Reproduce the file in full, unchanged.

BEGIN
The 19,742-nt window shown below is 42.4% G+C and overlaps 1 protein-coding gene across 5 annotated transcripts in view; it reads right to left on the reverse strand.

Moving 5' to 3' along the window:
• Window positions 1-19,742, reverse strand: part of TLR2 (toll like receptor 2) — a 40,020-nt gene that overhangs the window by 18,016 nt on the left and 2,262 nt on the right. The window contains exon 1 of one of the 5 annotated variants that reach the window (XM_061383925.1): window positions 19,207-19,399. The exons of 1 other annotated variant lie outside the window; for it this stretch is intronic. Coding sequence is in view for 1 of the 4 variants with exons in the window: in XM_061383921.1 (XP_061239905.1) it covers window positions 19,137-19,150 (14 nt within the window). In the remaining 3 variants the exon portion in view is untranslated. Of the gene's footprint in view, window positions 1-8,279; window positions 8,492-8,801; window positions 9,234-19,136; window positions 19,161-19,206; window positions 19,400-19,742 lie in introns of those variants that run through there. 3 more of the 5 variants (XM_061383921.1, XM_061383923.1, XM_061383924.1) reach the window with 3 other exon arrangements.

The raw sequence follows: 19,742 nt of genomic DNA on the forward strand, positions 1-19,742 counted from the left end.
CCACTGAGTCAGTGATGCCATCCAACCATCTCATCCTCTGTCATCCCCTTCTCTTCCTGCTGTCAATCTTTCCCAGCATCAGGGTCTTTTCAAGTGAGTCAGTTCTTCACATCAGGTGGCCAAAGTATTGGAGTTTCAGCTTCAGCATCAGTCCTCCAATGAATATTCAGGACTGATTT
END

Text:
The 19,742-nt window shown below is 42.4% G+C and overlaps 1 protein-coding gene across 5 annotated transcripts in view; it reads right to left on the reverse strand.

Moving 5' to 3' along the window:
• Window positions 1-19,742, reverse strand: part of TLR2 (toll like receptor 2) — a 40,020-nt gene that overhangs the window by 18,016 nt on the left and 2,262 nt on the right. The window contains exon 1 of one of the 5 annotated variants that reach the window (XM_061383925.1): window positions 19,207-19,399. The exons of 1 other annotated variant lie outside the window; for it this stretch is intronic. Coding sequence is in view for 1 of the 4 variants with exons in the window: in XM_061383921.1 (XP_061239905.1) it covers window positions 19,137-19,150 (14 nt within the window). In the remaining 3 variants the exon portion in view is untranslated. Of the gene's footprint in view, window positions 1-8,279; window positions 8,492-8,801; window positions 9,234-19,136; window positions 19,161-19,206; window positions 19,400-19,742 lie in introns of those variants that run through there. 3 more of the 5 variants (XM_061383921.1, XM_061383923.1, XM_061383924.1) reach the window with 3 other exon arrangements.

The raw sequence follows: 19,742 nt of genomic DNA on the forward strand, positions 1-19,742 counted from the left end.
CCACTGAGTCAGTGATGCCATCCAACCATCTCATCCTCTGTCATCCCCTTCTCTTCCTGCTGTCAATCTTTCCCAGCATCAGGGTCTTTTCAAGTGAGTCAGTTCTTCACATCAGGTGGCCAAAGTATTGGAGTTTCAGCTTCAGCATCAGTCCTCCAATGAATATTCAGGACTGATTT